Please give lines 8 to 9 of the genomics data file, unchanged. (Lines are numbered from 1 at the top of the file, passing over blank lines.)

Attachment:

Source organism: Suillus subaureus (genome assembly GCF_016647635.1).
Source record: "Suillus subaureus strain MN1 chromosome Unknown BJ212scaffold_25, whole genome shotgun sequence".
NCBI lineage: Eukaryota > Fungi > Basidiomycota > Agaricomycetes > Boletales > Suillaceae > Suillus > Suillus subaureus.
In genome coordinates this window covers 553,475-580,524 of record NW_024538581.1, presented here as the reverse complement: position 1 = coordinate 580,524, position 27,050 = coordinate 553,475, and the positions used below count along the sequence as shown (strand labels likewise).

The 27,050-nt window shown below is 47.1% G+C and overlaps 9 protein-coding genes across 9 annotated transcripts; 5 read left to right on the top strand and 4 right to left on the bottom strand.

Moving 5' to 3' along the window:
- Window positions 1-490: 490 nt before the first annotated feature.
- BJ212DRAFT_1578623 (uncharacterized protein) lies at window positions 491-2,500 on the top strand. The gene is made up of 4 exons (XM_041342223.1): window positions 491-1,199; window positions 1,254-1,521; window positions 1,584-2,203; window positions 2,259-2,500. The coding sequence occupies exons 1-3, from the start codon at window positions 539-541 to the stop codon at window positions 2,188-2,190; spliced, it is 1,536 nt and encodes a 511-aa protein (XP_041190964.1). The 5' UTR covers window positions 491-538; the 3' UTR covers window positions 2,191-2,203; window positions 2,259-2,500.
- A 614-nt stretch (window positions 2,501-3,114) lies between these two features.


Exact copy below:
- BJ212DRAFT_1578623 (uncharacterized protein) lies at window positions 491-2,500 on the top strand. The gene is made up of 4 exons (XM_041342223.1): window positions 491-1,199; window positions 1,254-1,521; window positions 1,584-2,203; window positions 2,259-2,500. The coding sequence occupies exons 1-3, from the start codon at window positions 539-541 to the stop codon at window positions 2,188-2,190; spliced, it is 1,536 nt and encodes a 511-aa protein (XP_041190964.1). The 5' UTR covers window positions 491-538; the 3' UTR covers window positions 2,191-2,203; window positions 2,259-2,500.
- A 614-nt stretch (window positions 2,501-3,114) lies between these two features.